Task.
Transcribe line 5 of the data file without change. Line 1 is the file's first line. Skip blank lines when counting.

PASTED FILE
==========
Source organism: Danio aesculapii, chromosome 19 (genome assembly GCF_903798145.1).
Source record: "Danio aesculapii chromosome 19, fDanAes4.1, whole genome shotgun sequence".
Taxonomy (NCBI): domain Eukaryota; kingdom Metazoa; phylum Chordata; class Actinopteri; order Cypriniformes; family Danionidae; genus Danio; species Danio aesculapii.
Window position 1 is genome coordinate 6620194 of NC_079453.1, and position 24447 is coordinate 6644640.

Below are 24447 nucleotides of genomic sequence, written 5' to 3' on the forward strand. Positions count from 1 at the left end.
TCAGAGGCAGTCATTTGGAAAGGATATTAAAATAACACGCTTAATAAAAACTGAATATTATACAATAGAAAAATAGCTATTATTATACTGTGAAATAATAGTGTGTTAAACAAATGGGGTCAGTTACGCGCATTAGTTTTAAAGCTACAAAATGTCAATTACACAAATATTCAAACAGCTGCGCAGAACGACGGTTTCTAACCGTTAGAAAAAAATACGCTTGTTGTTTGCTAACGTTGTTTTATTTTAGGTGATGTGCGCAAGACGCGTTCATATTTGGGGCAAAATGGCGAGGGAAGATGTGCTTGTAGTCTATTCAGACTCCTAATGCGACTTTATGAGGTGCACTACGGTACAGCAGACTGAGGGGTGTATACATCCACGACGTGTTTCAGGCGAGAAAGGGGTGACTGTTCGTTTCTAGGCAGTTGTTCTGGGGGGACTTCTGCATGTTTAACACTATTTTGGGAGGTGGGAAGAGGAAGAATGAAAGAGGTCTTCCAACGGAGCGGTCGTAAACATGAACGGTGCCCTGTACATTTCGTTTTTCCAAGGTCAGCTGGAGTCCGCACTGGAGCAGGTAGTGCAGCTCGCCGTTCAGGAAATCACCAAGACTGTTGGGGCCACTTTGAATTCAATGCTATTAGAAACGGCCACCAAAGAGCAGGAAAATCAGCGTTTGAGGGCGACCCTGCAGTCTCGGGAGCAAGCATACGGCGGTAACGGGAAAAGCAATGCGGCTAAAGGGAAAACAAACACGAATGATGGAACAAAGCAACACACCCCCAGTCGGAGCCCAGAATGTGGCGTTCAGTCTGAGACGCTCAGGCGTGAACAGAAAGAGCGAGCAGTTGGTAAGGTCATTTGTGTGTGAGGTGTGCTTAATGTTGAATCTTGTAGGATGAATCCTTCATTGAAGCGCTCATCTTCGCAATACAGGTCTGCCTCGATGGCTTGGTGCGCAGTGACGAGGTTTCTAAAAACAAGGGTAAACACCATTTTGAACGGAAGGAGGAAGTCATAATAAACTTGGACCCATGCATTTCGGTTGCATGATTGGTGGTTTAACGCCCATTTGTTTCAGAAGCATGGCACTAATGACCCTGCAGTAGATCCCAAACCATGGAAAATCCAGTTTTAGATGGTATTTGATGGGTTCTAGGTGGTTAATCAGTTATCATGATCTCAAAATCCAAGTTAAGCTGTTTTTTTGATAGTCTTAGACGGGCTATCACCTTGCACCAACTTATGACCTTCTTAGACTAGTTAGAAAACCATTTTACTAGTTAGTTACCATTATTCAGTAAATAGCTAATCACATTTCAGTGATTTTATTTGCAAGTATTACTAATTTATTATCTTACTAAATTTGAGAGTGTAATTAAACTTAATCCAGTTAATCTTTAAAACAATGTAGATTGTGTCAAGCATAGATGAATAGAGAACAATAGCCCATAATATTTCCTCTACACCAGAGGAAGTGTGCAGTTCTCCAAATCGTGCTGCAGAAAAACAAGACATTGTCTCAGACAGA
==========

Below are 24447 nucleotides of genomic sequence, written 5' to 3' on the forward strand. Positions count from 1 at the left end.